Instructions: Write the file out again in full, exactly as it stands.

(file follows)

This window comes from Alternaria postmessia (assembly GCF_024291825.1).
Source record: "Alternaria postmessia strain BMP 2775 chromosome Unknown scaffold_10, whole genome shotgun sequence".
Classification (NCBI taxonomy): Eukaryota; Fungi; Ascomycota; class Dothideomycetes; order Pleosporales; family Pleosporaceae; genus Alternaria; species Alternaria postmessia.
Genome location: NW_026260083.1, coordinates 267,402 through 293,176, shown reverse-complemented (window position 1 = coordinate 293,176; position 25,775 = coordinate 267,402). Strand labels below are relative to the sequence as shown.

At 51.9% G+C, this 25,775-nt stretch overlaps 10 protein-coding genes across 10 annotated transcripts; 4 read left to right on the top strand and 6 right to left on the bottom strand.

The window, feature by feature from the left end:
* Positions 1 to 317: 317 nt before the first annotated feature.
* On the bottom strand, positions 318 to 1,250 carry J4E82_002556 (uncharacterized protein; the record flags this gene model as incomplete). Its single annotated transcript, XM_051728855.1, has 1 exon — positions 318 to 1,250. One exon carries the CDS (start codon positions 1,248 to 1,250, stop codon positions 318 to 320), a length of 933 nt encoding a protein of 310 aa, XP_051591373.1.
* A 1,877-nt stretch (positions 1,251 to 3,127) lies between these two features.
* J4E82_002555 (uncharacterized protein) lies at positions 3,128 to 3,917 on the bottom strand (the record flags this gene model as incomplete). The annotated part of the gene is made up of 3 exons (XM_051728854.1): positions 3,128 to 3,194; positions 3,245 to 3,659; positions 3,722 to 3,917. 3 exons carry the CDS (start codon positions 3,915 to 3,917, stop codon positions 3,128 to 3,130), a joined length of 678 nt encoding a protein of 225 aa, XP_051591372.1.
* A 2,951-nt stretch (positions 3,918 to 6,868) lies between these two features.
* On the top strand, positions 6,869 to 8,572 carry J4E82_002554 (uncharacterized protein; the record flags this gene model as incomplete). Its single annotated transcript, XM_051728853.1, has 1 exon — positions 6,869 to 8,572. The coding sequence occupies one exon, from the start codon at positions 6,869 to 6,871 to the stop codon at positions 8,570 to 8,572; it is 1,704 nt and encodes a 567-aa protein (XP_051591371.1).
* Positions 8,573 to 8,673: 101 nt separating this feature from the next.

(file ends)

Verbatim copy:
This window comes from Alternaria postmessia (assembly GCF_024291825.1).
Source record: "Alternaria postmessia strain BMP 2775 chromosome Unknown scaffold_10, whole genome shotgun sequence".
Classification (NCBI taxonomy): Eukaryota; Fungi; Ascomycota; class Dothideomycetes; order Pleosporales; family Pleosporaceae; genus Alternaria; species Alternaria postmessia.
Genome location: NW_026260083.1, coordinates 267,402 through 293,176, shown reverse-complemented (window position 1 = coordinate 293,176; position 25,775 = coordinate 267,402). Strand labels below are relative to the sequence as shown.

At 51.9% G+C, this 25,775-nt stretch overlaps 10 protein-coding genes across 10 annotated transcripts; 4 read left to right on the top strand and 6 right to left on the bottom strand.

The window, feature by feature from the left end:
* Positions 1 to 317: 317 nt before the first annotated feature.
* On the bottom strand, positions 318 to 1,250 carry J4E82_002556 (uncharacterized protein; the record flags this gene model as incomplete). Its single annotated transcript, XM_051728855.1, has 1 exon — positions 318 to 1,250. One exon carries the CDS (start codon positions 1,248 to 1,250, stop codon positions 318 to 320), a length of 933 nt encoding a protein of 310 aa, XP_051591373.1.
* A 1,877-nt stretch (positions 1,251 to 3,127) lies between these two features.
* J4E82_002555 (uncharacterized protein) lies at positions 3,128 to 3,917 on the bottom strand (the record flags this gene model as incomplete). The annotated part of the gene is made up of 3 exons (XM_051728854.1): positions 3,128 to 3,194; positions 3,245 to 3,659; positions 3,722 to 3,917. 3 exons carry the CDS (start codon positions 3,915 to 3,917, stop codon positions 3,128 to 3,130), a joined length of 678 nt encoding a protein of 225 aa, XP_051591372.1.
* A 2,951-nt stretch (positions 3,918 to 6,868) lies between these two features.
* On the top strand, positions 6,869 to 8,572 carry J4E82_002554 (uncharacterized protein; the record flags this gene model as incomplete). Its single annotated transcript, XM_051728853.1, has 1 exon — positions 6,869 to 8,572. The coding sequence occupies one exon, from the start codon at positions 6,869 to 6,871 to the stop codon at positions 8,570 to 8,572; it is 1,704 nt and encodes a 567-aa protein (XP_051591371.1).
* Positions 8,573 to 8,673: 101 nt separating this feature from the next.